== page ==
At the direction of the FBI, Singer made wiretapped phone calls to past clients to try and get them to recite their crime. The full note that Singer wrote on Oct. 2, reads:

Loud and abrasive call with agents. They continue to ask me to tell a fib and not restate what I told my clients as to where there money was going – to the program not the coach and that it was a donation and they want it to be a payment. I asked for a script if they want me to ask questions and retrieve responses that are not accurate to the way I should be asking the questions.

Essentially they are asking me to bend the truth which is what they asked me not to do when working with the agents and Eric Rosen. Liz raised her voice to me like she did in the hotel room about agreeing with her that everyone Bribed the schools. This time about asking each person to agree to a lie I was telling them.

“This is precisely the kind of exculpatory – and indeed, exonerating – information defendants have been seeking,” Berkowitz wrote in the court filing.

Singer, in the same note, also wrote that FBI authorities “want to nail Gordon at all costs,” referring to

prominent New York attorney Gordon Caplan

. Caplan pleaded guilty to paying $ 304, 02 to have someone correct answers on his daughter’s ACT test to inflate her score. He was sentenced in October to one month in prison.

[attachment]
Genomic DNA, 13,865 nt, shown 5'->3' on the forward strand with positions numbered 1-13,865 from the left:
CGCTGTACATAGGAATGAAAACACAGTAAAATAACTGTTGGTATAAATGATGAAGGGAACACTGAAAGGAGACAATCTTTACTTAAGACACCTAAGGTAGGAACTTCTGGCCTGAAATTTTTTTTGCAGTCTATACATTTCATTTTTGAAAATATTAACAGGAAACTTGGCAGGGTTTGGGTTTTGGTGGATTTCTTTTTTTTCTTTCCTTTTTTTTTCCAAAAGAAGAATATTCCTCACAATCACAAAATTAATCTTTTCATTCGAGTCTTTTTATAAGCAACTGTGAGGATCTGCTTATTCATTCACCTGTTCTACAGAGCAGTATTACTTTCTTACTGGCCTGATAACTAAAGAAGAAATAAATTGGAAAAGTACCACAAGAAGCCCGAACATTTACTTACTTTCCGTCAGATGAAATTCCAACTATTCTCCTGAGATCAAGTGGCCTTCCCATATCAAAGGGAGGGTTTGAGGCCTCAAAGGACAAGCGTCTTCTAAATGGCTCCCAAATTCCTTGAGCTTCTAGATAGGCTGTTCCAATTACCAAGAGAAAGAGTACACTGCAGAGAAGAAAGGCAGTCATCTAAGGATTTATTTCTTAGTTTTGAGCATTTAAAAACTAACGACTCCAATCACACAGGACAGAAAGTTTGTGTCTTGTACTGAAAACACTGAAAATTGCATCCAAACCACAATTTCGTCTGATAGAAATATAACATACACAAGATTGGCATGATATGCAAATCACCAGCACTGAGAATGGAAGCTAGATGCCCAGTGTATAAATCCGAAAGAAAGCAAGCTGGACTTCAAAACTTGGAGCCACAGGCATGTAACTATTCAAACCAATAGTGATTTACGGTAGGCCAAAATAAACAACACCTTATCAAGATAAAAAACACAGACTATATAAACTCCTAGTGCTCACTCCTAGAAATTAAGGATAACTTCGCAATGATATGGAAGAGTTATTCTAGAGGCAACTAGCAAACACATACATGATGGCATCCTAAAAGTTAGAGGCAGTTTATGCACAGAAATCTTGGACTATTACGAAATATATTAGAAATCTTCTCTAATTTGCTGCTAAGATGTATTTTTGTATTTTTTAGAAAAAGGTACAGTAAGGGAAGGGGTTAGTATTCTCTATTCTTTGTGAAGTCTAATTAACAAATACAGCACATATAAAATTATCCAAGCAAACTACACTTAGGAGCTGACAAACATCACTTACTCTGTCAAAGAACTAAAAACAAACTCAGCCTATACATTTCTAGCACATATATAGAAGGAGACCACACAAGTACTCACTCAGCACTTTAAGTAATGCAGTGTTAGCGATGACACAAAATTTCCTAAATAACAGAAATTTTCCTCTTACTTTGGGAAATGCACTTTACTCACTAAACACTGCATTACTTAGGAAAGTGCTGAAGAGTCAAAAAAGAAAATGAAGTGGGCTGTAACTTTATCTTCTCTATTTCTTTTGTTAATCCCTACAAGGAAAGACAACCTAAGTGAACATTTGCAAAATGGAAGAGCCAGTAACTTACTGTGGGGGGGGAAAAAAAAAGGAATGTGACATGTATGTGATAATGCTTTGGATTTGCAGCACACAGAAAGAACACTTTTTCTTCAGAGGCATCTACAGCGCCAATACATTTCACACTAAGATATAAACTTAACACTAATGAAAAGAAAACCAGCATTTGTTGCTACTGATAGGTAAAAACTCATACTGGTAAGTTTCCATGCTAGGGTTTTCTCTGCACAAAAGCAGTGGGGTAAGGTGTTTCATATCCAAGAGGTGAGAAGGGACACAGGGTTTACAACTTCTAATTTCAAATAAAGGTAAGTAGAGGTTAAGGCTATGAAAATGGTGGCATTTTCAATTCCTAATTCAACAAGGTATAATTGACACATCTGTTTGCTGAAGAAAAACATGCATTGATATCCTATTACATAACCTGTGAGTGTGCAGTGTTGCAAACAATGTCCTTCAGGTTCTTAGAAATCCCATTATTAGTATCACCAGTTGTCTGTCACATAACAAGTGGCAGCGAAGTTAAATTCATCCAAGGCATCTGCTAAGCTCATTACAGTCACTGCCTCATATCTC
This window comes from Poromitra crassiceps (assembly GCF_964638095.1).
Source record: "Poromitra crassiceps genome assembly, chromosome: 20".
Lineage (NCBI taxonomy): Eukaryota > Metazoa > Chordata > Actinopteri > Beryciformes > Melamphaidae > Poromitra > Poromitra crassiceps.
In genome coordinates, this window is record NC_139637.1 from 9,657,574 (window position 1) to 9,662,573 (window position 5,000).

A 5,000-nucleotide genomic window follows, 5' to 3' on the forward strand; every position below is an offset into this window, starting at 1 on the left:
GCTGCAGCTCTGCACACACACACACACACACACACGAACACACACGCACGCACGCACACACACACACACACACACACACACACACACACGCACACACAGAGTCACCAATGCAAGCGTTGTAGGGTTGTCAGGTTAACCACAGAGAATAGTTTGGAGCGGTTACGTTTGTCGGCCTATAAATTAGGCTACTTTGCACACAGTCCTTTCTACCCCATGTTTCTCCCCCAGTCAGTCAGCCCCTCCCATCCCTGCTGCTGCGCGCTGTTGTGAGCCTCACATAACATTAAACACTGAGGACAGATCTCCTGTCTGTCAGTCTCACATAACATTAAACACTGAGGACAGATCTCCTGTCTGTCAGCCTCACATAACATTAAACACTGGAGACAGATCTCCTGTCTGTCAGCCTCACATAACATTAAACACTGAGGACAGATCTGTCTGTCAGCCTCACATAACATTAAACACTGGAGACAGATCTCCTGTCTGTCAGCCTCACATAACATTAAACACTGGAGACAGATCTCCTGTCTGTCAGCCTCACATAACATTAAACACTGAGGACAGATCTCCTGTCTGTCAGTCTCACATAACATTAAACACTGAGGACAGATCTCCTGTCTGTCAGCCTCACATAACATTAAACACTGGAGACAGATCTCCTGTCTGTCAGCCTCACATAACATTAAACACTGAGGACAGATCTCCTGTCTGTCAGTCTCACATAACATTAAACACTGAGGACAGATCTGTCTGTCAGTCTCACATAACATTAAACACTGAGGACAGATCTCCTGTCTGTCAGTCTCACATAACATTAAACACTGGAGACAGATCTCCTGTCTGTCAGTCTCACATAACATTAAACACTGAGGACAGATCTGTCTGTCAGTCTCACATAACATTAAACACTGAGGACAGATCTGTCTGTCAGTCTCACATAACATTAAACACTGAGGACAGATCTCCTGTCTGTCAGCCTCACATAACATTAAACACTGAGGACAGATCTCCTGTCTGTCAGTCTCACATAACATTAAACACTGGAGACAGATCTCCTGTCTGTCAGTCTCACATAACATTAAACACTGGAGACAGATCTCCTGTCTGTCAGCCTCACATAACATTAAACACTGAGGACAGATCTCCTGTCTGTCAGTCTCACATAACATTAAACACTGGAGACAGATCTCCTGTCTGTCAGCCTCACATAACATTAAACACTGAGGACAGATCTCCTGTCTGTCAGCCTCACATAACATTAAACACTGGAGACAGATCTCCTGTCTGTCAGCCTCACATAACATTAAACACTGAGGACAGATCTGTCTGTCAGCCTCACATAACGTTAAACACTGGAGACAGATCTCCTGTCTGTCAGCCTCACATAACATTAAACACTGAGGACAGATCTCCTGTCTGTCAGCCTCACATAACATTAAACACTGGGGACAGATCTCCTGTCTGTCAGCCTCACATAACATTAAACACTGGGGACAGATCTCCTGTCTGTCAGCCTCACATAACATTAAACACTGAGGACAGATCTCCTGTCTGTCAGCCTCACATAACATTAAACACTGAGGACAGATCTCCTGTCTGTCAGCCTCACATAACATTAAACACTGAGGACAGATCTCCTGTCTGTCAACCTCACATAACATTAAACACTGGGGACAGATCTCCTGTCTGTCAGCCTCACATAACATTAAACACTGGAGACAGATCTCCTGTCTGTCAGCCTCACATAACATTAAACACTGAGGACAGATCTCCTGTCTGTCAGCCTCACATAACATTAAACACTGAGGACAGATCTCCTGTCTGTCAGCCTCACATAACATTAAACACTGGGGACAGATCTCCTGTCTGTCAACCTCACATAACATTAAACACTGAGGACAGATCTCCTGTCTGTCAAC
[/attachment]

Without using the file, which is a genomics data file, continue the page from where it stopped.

(More: NY attorney sentenced to 1 month in prison for paying $ K to have daughter’s ACT answers fixed

A federal magistrate is expected to rule this spring whether the FBI 500 notes – which are separate from those taken by Singer – must be turned over to defendants.

In a letter a letter Wednesday releasing Singer’s notes, Assistant US Attorney Eric Rosen said federal prosecutors learned about the existence of Singer’s notes during the “Varsity Blues” investigation in October . But at the time they believed it to be privileged information that was not subject to review. He said Singer’s attorneys this week agreed to waive privilege rights of the notes.

“We intend to disclose the remaining iPhone content shortly, once the privilege review is

complete, “Rosen wrote.

But Berkowitz said the evidence should have been released no more than days after parents were indicted. He called it “devastating to the government case, “adding that it” demonstrates that the Government has been improperly withholding core exculpatory information, employing a ‘win at all costs’ effort rather than following their obligation to do justice. “

They predicted it would set off a series of motions of defendants, including potential motions to dismiss the indictments.

Thirty-one of defendants charged in the college admissions case have pleaded guilty , while others, including Loughlin and Giannulli, dig in for trial. Fourteen parents and two college coaches have been sentenced for their crimes, with sentences ranging from no prison to nine months behind bars.

Reach Joey Garrison and on Twitter @joeygarrison.